This series originally ran in April 2016 for Milwaukee Day, but in honor of Milwaukee's birthday, we're re-running it to highlight the 21 people, moments and ideas that have defined Milwaukee and continue to shape the city. This is part 3 of 4. Happy birthday, MKE! Read Part 1 and Part 2.
11. Bay View Massacre: 1886
Also known as the Bay View Tragedy, the Bay View Massacre started on May 1, 1886, when 7,000 building-trades workers joined with 5,000 Polish laborers to go on strike against their employers in demand of an eight-hour work day. Within two days, 14,000 workers had joined forces in solidarity, gathering at the Milwaukee Iron Company rolling mill in Bay View (located at Russell and Superior on Jones Island).
The workers and their families, including children, camped in the nearby fields, and on May 4, the Kosciuszko Militia arrived. When the crowd approached the mill, they were fired upon and seven people died, including a 13-year-old boy. Since 1986, members of the Bay View Historical Society, the Wisconsin Labor History Society and other community groups have held a commemorative event to honor the memories of those killed during the incident.
12. Golda Meir in Milwaukee: 1906-1921
Golda Meir – teacher, stateswoman, politician and the fourth Prime Minister of Israel – was born in Kiev, Russian Empire (present-day Ukraine) in 1898. She later moved to Milwaukee with her family, where they operated a grocery store on the city’s North Side.
Meir attended the Fourth Street School – now Golda Meir School – from 1906 to 1912. During this time, she organized a fundraiser to pay for her classmates' textbooks and graduated as valedictorian of her class. She went on to graduate from Milwaukee’s North Division High School and later Milwaukee State Normal School (now University of Wisconsin-Milwaukee). After graduating with a teaching degree, she taught in Milwaukee public schools.
Meir later moved to a kibbutz in Palestine in 1921, with her husband, Morris Meyerson.
In 1967, Meir was elected Prime Minister of Israel, after serving as Minister of Labor and Foreign Minister. Meir was the world's fourth – and Israel’s first and only – woman to hold the office. Former Prime Minister David Ben-Gurion used to call Meir "the best man in the government." She passed away from lymphoma in 1978.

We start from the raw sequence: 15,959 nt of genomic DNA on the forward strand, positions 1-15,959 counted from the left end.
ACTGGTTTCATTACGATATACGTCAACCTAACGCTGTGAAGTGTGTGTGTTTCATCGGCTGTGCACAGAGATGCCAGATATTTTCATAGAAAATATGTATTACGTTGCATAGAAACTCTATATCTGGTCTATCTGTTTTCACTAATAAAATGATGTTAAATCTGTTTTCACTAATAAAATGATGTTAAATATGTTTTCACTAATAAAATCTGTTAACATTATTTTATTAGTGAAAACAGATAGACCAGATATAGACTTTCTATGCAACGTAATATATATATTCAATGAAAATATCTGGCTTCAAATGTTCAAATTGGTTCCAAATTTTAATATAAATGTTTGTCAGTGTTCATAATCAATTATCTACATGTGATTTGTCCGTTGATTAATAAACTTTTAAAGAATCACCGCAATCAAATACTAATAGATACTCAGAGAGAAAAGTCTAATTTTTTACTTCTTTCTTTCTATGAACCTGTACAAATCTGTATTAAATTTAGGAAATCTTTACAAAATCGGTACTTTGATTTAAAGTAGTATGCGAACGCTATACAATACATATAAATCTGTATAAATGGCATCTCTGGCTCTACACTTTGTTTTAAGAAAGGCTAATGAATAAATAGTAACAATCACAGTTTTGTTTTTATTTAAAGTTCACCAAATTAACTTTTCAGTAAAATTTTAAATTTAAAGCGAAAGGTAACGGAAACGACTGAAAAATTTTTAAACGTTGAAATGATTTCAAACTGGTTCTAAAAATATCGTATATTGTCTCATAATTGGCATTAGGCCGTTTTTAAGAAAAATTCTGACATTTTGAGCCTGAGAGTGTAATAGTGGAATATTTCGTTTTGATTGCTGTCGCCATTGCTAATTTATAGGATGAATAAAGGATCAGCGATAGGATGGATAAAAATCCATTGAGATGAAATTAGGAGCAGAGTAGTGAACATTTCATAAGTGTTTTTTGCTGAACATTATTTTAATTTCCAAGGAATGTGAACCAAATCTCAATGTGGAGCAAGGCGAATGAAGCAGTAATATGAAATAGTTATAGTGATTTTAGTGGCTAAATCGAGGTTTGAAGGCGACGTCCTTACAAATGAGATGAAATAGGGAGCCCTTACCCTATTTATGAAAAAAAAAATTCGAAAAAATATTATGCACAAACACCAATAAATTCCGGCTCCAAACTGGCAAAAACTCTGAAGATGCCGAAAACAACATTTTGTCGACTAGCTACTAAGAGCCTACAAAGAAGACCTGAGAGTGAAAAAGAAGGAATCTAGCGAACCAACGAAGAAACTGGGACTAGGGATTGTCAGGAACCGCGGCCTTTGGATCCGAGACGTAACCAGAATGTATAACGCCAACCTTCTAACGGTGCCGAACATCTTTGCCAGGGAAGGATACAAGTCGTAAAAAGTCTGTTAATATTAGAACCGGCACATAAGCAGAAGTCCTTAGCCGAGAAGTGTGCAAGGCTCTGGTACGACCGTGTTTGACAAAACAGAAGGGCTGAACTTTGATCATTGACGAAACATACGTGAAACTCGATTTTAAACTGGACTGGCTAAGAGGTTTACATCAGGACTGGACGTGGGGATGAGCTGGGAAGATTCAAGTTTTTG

13. Milwaukee's socialist era and the creation of the parks: 1910
Emil Seidel was the first Socialist in the nation to be elected as mayor of a major city in 1910 after serving two terms as a Milwaukee city alderman. According to the Wisconsin Historical Society, he and his compatriots were dubbed sewer socialists, due to their back-to-the-basics strategies.
Seidel once said, "We wanted our workers to have pure air, we wanted them to have sunshine, we wanted planned homes, we wanted them to have living wages, we wanted recreation for young and old, we wanted vocational education, we wanted a chance for every human being to be strong and live a life of happiness. And we wanted everything that was necessary to give them that playgrounds, parks, lakes, beaches, clean creeks and rivers, swimming and wading pools, social centers, reading rooms, clean fun, music, dance, song and joy for all."
During his time in administration (one two-year term) Seidel brought about the first public works department, and Milwaukee's city parks system came to fruition. Once known as the Metropolitan Park Authority, the Milwaukee County Park System today boasts over 140 parks totaling nearly 15,000 acres that make our city and brighter and better place.
More socialist leaders followed Seidel's term, including Victor Berger (the first Socialist congressman), Daniel Hoan (mayor), and Frank Paul Zeidler (mayor). Milwaukee's Socialist era came to an end in 1960 with the election of Henry W. Maier, a Democrat.